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Screening Room

It Doesn't Go by the Book

For booksellers documented in 'BookWars,' life sometimes wanders from the script.

November 09, 2000|KEVIN THOMAS | TIMES STAFF WRITER

The Laemmle Theaters' "Documentary Days" continues Saturday and Sunday at 10 a.m. at the Sunset 5 with Jason Rosette's terrific "BookWars," in which he reveals the world of his fellow used booksellers who line a stretch of pavement on Manhattan's West 4th Street in Greenwich Village and around the corner on the Avenue of the Americas. Free spirits who've dropped out of the rat race for various reasons, all are striking individuals, some decidedly eccentric.

Just when the documentary hits its most idyllic notes, Mayor Giuliani's "quality of life" drive starts putting the squeeze on the street book vendors in the most heavy-handed and ominous fashion.

Sunset 5 is at 8000 Sunset Blvd. Information: (323) 848-3500.

"BookWars" also screens Nov. 18 and 19 at 11 a.m. at the Monica 4-Plex, 1332 2nd St., Santa Monica. Information: (310) 394-9741.

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Among many notable offerings (highlighted by rarely seen Andrzej Wajda pictures) in the second annual Polish Film Festival, at the Monica 4-Plex, are Andrzej Domalik's 1984 "Siegfried" (Friday at 9 p.m.) and Krzysztof Zanussi's "Life as a Fatal Sexually Transmitted Disease" (Wednesday at 9 p.m.), which is Poland's official Oscar entry.

The first is a stylish, deftly told fable of innocence and corruption set in 1936. A traveling circus has erected its tent on a field by an ancient manor house in a beautiful expanse of countryside. The circus is run by the virile, exuberant Waldo (veteran star Jan Nowicki), who loves his way of life. His gorgeous wife, Maria (Maria Pakulis), is a bareback rider, while Waldo balances on his shoulders an extremely tall ladder; at its top the young Siegfried (Tomasz Hudziec) juggles three balls. Given the year in which the story is set, one can't help but feel Waldo and Siegfried's risky act reflects Poland's fragile position as World War II looms.

Siegfried has caught the eye of the 60-something aristocrat Stefan (Gustav Holubek), who has retired to that ancestral manor, attended by a bitchy manservant. Stefan is an aesthete and an intellectual with a vast library containing prints of Europe's greatest works of art. Siegfried is especially vulnerable to Stefan because he's dissatisfied with the circus and is sensitive and intelligent enough to have his imagination awakened by the world of art to which Stefan introduces him. It never occurs to Siegfried, as he is taken to an expensive men's shop, that Stefan might have ulterior motives.

"Life as a Fatal Sexually Transmitted Disease" reunites Zanussi with Zbigniew Zapasiewicz, the star of "Camouflage" (1976), one of the director's finest films, in which Zapasiewicz played a brilliant and treacherous academic. This time he's a stocky, silver-haired, 60ish physician. A man with an icy taste for bitter irony, he confronts mortality and discovers within himself an unexpected spirituality and generosity while nonetheless meeting his fate on his own rigorous terms. Zapasiewicz is as compelling a presence as ever, and this contemplative film is one of Zanussi's best. Information: (818) 982-8827.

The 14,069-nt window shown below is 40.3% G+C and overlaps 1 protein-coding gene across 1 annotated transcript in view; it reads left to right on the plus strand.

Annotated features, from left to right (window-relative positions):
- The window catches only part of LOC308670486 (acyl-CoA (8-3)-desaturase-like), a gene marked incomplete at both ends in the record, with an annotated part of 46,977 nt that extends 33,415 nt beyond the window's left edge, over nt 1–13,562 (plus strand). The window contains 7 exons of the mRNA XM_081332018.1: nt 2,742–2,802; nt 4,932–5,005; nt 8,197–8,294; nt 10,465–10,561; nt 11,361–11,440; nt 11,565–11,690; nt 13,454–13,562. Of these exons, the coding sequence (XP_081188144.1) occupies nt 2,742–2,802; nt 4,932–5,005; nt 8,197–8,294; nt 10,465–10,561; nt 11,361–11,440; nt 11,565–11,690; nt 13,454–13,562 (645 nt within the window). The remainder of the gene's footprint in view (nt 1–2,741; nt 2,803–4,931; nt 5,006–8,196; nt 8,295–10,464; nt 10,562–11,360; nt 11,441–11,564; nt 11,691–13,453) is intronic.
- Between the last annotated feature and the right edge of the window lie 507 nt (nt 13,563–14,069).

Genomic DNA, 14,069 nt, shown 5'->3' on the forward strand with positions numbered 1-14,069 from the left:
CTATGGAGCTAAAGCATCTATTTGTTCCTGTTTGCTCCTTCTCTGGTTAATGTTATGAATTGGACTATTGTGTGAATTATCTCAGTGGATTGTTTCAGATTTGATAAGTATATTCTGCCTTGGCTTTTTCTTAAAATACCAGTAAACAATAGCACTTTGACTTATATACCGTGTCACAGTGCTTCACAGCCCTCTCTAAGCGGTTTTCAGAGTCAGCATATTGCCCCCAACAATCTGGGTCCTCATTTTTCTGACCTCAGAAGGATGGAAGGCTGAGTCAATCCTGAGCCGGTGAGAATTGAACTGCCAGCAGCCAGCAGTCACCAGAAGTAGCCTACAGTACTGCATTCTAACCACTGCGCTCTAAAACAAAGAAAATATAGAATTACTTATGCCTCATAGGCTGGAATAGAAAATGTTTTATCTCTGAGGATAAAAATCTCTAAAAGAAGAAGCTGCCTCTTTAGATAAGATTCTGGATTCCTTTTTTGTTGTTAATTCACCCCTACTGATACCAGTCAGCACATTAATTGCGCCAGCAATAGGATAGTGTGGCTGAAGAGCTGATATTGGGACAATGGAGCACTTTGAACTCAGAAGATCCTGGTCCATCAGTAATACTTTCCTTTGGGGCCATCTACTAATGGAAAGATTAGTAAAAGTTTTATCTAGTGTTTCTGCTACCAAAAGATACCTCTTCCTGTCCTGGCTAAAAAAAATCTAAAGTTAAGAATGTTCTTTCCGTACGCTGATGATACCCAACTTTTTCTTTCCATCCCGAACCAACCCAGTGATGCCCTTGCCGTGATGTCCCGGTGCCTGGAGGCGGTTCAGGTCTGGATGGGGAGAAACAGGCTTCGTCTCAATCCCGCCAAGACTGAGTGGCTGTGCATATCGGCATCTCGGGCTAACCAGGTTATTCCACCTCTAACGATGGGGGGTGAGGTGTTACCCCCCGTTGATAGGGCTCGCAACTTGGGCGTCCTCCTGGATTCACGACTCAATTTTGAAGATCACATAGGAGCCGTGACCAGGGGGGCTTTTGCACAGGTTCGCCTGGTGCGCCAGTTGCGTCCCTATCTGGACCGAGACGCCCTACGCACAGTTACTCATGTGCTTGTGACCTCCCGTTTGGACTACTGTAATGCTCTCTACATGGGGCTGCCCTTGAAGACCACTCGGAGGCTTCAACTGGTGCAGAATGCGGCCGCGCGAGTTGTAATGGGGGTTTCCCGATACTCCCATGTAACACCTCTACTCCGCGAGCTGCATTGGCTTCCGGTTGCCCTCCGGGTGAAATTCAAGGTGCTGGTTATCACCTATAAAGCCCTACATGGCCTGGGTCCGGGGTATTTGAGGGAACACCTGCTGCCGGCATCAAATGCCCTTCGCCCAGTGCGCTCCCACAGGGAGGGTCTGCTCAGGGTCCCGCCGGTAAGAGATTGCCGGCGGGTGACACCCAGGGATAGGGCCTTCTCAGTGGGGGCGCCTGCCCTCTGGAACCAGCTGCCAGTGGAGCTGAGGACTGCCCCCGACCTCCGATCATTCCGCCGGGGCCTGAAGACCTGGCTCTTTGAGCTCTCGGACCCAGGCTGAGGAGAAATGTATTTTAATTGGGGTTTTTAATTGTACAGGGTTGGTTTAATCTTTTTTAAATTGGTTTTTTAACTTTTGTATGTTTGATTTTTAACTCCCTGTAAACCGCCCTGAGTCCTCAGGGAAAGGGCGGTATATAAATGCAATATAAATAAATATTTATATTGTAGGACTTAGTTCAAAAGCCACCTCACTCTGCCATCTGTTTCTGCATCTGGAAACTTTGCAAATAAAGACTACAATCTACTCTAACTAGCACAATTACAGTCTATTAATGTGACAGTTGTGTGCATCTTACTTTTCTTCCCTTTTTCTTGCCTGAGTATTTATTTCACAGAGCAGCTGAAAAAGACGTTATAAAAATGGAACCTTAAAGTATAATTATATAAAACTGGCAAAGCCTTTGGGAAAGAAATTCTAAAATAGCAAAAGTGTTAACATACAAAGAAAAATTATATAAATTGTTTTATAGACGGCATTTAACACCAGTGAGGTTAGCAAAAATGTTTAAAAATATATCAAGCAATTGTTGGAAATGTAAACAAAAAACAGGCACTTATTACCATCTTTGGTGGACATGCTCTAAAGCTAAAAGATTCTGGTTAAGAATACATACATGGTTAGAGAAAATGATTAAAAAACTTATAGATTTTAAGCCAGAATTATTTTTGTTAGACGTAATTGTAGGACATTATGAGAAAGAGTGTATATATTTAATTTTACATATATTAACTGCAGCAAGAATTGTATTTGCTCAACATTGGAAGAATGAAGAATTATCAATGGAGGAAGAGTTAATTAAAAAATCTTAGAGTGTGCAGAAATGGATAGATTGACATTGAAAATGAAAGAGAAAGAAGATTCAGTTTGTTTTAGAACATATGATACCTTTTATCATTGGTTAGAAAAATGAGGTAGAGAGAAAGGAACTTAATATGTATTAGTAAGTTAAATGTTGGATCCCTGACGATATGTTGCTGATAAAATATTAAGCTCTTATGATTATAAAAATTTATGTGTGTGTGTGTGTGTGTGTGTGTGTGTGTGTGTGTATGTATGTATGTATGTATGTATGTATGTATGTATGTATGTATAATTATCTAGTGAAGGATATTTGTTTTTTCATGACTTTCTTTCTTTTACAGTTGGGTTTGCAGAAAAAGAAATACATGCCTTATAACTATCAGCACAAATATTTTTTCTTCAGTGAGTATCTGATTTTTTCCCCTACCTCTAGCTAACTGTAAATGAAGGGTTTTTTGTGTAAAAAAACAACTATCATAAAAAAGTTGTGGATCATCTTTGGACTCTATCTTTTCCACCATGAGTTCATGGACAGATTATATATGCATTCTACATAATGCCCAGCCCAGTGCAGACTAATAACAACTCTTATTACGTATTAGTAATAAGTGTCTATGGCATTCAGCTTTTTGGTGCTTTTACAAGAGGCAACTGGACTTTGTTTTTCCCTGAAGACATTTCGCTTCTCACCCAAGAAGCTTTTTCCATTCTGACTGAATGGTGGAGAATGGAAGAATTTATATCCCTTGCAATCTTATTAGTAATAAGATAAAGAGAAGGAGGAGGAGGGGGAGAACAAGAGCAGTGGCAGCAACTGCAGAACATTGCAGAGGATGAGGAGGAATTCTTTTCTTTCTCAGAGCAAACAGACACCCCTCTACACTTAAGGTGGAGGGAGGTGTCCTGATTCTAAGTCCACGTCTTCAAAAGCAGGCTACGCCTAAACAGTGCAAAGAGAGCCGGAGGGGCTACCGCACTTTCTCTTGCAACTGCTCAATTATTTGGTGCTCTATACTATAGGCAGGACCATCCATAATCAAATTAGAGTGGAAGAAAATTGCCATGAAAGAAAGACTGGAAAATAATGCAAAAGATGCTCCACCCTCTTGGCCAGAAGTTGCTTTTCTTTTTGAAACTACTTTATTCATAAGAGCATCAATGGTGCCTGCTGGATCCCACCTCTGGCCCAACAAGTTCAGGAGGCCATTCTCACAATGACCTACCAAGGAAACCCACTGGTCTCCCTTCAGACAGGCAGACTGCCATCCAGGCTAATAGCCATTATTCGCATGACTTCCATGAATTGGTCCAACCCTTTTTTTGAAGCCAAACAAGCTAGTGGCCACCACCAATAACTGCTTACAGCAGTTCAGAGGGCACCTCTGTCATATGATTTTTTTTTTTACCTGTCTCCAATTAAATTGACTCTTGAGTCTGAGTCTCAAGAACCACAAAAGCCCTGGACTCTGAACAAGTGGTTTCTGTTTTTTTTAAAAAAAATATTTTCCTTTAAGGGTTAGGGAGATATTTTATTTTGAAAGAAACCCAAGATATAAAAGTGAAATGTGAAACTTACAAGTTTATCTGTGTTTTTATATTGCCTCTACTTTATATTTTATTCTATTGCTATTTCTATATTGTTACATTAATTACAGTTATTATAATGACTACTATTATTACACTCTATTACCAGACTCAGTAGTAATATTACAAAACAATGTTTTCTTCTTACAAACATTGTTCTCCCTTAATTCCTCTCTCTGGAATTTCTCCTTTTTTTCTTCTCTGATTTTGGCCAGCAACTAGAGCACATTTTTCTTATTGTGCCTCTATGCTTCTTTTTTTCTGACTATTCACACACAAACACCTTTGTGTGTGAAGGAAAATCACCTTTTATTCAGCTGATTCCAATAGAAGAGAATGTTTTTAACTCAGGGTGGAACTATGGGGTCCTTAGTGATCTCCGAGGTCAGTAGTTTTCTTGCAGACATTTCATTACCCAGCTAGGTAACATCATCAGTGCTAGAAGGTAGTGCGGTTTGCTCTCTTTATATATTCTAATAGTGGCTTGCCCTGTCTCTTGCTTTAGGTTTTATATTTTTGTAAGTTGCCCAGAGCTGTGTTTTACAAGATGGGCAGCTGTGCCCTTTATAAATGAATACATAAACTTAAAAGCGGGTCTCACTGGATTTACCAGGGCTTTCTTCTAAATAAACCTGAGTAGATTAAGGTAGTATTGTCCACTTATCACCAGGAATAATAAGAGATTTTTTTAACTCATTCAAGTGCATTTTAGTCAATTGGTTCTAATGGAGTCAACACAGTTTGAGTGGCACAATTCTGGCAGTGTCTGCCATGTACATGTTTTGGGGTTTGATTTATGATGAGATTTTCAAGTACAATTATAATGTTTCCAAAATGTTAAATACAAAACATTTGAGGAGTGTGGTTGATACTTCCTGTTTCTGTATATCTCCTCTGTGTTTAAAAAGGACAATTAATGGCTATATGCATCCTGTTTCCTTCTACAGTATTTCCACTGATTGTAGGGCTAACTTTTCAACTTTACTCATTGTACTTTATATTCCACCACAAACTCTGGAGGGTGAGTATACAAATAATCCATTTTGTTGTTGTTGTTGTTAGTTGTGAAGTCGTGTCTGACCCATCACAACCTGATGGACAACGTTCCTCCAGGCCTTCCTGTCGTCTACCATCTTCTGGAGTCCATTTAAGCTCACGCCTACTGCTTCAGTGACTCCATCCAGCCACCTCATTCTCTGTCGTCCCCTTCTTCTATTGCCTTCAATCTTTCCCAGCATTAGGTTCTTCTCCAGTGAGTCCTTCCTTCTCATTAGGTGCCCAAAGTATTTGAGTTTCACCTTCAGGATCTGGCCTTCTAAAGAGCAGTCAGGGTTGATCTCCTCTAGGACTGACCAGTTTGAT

By coincidence, the Music Hall, 9036 Wilshire Blvd., Beverly Hills, is screening the late Wojciech Has' splendid "The Saragossa Manuscript," a landmark in the Polish cinema, Friday at 7:30 p.m. and Saturday at 2 p.m.

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Gustav Machaty, best known for "Ecstasy," the daring 1933 Czech film that launched the late Hedy Lamarr, was a director of tremendous sophistication, revealed in his films' worldliness and elegant settings. This is especially true of his 1929 silent "Erotikon," which the American Cinematheque presents Friday and Saturday at 8 p.m. at the Egyptian Theater, 6712 Hollywood Blvd., with a new score composed by Jan Klusak and with Stepan Komicek conducting the Prague FISYO Symphony Orchestra.

"Erotikon" is a remarkable collaboration between Machaty and cameraman Vaclav Vich, which features dramatically cropped images, many in close-up.

In its plot, "Erotikon" is a simple melodrama: A suave, confident foreigner, meticulously tailored and probably meant to be English (Olaf Fjord), seduces a naive country girl (Ita Rina). When they cross paths a few years later, the girl, now a chic woman happily married to a devoted, well-off man, finds herself still dangerously attracted to the seducer who brought her so much grief. Machaty is exceedingly honest about the power of sex.

"Ecstasy" screens Sunday at 5 p.m., followed by Machaty's "From Saturday to Sunday" (1931).

Information: (323) 466-FILM.

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The International Jewish Film Festival runs tonight through Nov. 16 at the Music Hall, with some films repeating at the Town Center, 17200 Ventura Blvd., Encino. Following tonight's premiere of Alexandre Arcady's "K" at the Directors Guild, the fourth annual Sephardic Film Festival commences Sunday, also at the Music Hall. (Sephardic Film Festival information only: [310] 273-8567.)

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